• It’s never a good sign when a company makes up its own profit metrics and tells you that net income doesn’t matter. The SEC agreed and is investigating.
  • Impact of costs on profit
    • Gross margin (gross profit/revenues) %
      • Strips out cost of sales (commodities that go into the manufacture of the product)
      • Is the company’s overall profitability being hurt by rising input costs? Being helped by falling input costs?
    • Selling, general and administrative expenses (S G & A)
      • If this line is rising and eating into profits, cost-cutting and layoffs may not be far behind.
  • Balance sheet: key items for journalists
    • Under Assets :
    • Cash and equivalents: how much cash did the company have at the end of the quarter? Companies in trouble have less and less cash.
    • Goodwill: The difference between the price paid for a company during an acquisition and the net assets of the acquired company. As an intangible, it should be no more than 20 percent of total assets.
  • Balance sheet: key items for journalists
    • Under Liabilities:
    • Long-term debt: how much debt does the company have as a percentage of its equity or capital? Lower is better.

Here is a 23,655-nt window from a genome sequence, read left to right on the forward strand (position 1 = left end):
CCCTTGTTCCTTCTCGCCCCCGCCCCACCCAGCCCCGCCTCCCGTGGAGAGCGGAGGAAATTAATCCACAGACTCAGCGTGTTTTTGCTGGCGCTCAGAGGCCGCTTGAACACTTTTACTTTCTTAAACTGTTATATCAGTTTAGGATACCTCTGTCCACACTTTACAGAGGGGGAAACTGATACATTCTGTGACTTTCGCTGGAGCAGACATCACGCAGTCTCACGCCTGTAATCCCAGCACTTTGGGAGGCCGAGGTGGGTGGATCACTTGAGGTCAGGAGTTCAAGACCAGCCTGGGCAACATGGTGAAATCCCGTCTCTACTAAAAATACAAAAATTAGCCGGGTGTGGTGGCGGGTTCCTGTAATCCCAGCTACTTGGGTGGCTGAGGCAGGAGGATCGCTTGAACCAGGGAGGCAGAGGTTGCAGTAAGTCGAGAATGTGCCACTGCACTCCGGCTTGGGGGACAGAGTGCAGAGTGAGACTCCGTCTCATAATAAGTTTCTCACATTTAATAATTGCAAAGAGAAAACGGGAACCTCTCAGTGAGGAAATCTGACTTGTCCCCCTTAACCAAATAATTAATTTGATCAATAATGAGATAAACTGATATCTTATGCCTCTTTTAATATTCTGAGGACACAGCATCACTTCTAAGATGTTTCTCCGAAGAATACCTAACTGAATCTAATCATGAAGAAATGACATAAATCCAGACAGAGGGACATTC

• Statement of Cash Flows
    • Key line for business journalists:
      • Net cash provided by operating activities (commonly referred to as “operating cash”)
        • Thumb rule: You want to see a ratio of 1:1 to 3:1 of operating cash to net income for a healthy company.
        • Red flag: if the company is reporting profits but its operating cash is dwindling.
  • Other important SEC filings
    • 8K: Disclosure of information material to the company (anything that could cause an investor to buy or sell the stock), per regulation FD, full disclosure.
    • Schedule 14A: Proxy statement to shareholders before the annual meeting: watch for executive compensation!
  • Other important SEC filings:
    • 10K or annual report
      • Management Discussion and Analysis (MD&A)
      • Notes, footnotes: Companies tend to bury bad news, if they can, in the footnotes.
  • Tools and resources
    • SEC www.sec.gov
    • Financial Accountng Standards Bd: www.fasb.org
    • Financial Industry Regulatory Authority www.finra.org
    • Yahoo Finance www.finance.yahoo.com
    • Morningstar www.morningstar.com
    • Investopedia (great articles, definitions) www.investopedia.com
    • Free online workshops for journalists: www.businessjournalism.org